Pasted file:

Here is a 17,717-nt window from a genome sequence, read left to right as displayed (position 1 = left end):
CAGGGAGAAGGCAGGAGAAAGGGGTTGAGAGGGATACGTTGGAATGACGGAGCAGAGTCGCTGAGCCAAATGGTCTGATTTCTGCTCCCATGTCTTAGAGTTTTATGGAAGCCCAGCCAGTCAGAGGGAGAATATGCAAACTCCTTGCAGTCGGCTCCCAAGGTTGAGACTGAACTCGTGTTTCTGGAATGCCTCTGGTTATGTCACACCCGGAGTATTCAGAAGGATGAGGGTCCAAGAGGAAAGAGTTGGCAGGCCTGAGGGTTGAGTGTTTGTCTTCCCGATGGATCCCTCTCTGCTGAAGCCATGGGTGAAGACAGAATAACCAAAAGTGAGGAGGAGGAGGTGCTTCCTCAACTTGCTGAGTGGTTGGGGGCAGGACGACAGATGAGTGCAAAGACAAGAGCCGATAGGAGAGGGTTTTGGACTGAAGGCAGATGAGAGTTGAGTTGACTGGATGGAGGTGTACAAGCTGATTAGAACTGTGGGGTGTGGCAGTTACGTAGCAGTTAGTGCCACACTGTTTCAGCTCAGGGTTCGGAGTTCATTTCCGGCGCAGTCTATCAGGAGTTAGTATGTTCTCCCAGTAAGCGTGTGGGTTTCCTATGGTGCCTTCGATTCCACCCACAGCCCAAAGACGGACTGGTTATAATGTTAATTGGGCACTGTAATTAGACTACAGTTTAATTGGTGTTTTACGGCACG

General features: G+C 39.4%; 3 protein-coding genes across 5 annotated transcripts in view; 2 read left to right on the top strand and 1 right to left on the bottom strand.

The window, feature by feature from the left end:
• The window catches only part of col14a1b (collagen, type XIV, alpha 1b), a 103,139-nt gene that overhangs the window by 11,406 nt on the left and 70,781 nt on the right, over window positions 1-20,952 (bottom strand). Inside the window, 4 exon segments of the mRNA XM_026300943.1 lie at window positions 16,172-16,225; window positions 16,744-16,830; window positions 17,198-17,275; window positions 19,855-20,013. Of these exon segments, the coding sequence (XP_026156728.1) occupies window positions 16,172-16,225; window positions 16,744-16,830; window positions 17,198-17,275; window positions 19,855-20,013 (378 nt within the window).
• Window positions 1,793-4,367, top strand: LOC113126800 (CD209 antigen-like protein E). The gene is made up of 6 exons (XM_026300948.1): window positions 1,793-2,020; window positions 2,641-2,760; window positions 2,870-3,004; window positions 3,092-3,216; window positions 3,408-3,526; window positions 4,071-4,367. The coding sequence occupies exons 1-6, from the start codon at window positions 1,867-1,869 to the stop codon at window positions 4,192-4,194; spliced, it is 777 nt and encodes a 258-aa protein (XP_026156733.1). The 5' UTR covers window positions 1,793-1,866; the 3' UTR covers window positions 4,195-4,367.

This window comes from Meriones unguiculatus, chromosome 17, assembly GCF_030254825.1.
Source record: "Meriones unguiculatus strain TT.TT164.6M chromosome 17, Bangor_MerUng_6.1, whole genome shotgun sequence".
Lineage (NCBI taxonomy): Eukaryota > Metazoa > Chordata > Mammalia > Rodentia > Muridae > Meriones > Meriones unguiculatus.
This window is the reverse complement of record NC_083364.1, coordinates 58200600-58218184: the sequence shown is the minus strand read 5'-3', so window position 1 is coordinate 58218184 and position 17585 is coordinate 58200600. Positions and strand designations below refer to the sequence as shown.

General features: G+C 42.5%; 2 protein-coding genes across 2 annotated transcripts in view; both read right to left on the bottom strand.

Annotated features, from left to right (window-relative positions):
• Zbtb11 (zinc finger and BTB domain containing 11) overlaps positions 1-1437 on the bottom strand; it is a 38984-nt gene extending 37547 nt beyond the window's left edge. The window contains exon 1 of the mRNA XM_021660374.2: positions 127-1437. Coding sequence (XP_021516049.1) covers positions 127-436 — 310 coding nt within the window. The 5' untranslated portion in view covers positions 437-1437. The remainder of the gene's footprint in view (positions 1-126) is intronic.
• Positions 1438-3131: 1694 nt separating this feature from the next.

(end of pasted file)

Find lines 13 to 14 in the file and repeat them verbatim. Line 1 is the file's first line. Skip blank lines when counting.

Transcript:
• Zbtb11 (zinc finger and BTB domain containing 11) overlaps positions 1-1437 on the bottom strand; it is a 38984-nt gene extending 37547 nt beyond the window's left edge. The window contains exon 1 of the mRNA XM_021660374.2: positions 127-1437. Coding sequence (XP_021516049.1) covers positions 127-436 — 310 coding nt within the window. The 5' untranslated portion in view covers positions 437-1437. The remainder of the gene's footprint in view (positions 1-126) is intronic.
• Positions 1438-3131: 1694 nt separating this feature from the next.